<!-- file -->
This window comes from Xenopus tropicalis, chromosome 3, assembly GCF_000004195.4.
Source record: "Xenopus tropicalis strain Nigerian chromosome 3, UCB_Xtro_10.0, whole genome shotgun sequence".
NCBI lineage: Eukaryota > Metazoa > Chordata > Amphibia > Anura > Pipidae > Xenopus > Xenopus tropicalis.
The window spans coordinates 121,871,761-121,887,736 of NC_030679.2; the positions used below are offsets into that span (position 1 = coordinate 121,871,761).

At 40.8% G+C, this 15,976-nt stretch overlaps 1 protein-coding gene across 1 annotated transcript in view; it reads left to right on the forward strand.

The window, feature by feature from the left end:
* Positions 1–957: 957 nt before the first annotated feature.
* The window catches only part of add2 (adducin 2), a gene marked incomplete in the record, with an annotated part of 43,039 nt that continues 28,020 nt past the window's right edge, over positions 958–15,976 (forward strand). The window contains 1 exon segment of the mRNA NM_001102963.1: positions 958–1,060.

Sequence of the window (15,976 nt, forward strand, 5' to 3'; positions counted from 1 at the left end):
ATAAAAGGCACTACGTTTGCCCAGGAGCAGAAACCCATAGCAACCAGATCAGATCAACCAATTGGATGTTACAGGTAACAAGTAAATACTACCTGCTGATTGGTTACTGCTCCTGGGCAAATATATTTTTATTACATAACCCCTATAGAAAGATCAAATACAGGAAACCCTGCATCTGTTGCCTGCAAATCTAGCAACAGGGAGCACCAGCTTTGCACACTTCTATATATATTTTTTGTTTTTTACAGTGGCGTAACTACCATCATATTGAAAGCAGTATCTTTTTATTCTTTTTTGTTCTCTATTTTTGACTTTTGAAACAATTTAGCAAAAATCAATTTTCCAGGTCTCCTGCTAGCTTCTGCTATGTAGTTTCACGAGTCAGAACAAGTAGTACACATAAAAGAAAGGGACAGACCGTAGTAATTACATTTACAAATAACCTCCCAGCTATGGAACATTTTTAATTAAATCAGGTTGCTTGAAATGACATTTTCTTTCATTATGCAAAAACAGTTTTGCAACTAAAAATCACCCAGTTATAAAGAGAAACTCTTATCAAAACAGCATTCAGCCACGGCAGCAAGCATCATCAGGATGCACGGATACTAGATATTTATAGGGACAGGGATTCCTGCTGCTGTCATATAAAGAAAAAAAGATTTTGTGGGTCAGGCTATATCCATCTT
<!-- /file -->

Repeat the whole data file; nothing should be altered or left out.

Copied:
This window comes from Xenopus tropicalis, chromosome 3, assembly GCF_000004195.4.
Source record: "Xenopus tropicalis strain Nigerian chromosome 3, UCB_Xtro_10.0, whole genome shotgun sequence".
NCBI lineage: Eukaryota > Metazoa > Chordata > Amphibia > Anura > Pipidae > Xenopus > Xenopus tropicalis.
The window spans coordinates 121,871,761-121,887,736 of NC_030679.2; the positions used below are offsets into that span (position 1 = coordinate 121,871,761).

At 40.8% G+C, this 15,976-nt stretch overlaps 1 protein-coding gene across 1 annotated transcript in view; it reads left to right on the forward strand.

The window, feature by feature from the left end:
* Positions 1–957: 957 nt before the first annotated feature.
* The window catches only part of add2 (adducin 2), a gene marked incomplete in the record, with an annotated part of 43,039 nt that continues 28,020 nt past the window's right edge, over positions 958–15,976 (forward strand). The window contains 1 exon segment of the mRNA NM_001102963.1: positions 958–1,060.

Sequence of the window (15,976 nt, forward strand, 5' to 3'; positions counted from 1 at the left end):
ATAAAAGGCACTACGTTTGCCCAGGAGCAGAAACCCATAGCAACCAGATCAGATCAACCAATTGGATGTTACAGGTAACAAGTAAATACTACCTGCTGATTGGTTACTGCTCCTGGGCAAATATATTTTTATTACATAACCCCTATAGAAAGATCAAATACAGGAAACCCTGCATCTGTTGCCTGCAAATCTAGCAACAGGGAGCACCAGCTTTGCACACTTCTATATATATTTTTTGTTTTTTACAGTGGCGTAACTACCATCATATTGAAAGCAGTATCTTTTTATTCTTTTTTGTTCTCTATTTTTGACTTTTGAAACAATTTAGCAAAAATCAATTTTCCAGGTCTCCTGCTAGCTTCTGCTATGTAGTTTCACGAGTCAGAACAAGTAGTACACATAAAAGAAAGGGACAGACCGTAGTAATTACATTTACAAATAACCTCCCAGCTATGGAACATTTTTAATTAAATCAGGTTGCTTGAAATGACATTTTCTTTCATTATGCAAAAACAGTTTTGCAACTAAAAATCACCCAGTTATAAAGAGAAACTCTTATCAAAACAGCATTCAGCCACGGCAGCAAGCATCATCAGGATGCACGGATACTAGATATTTATAGGGACAGGGATTCCTGCTGCTGTCATATAAAGAAAAAAAGATTTTGTGGGTCAGGCTATATCCATCTT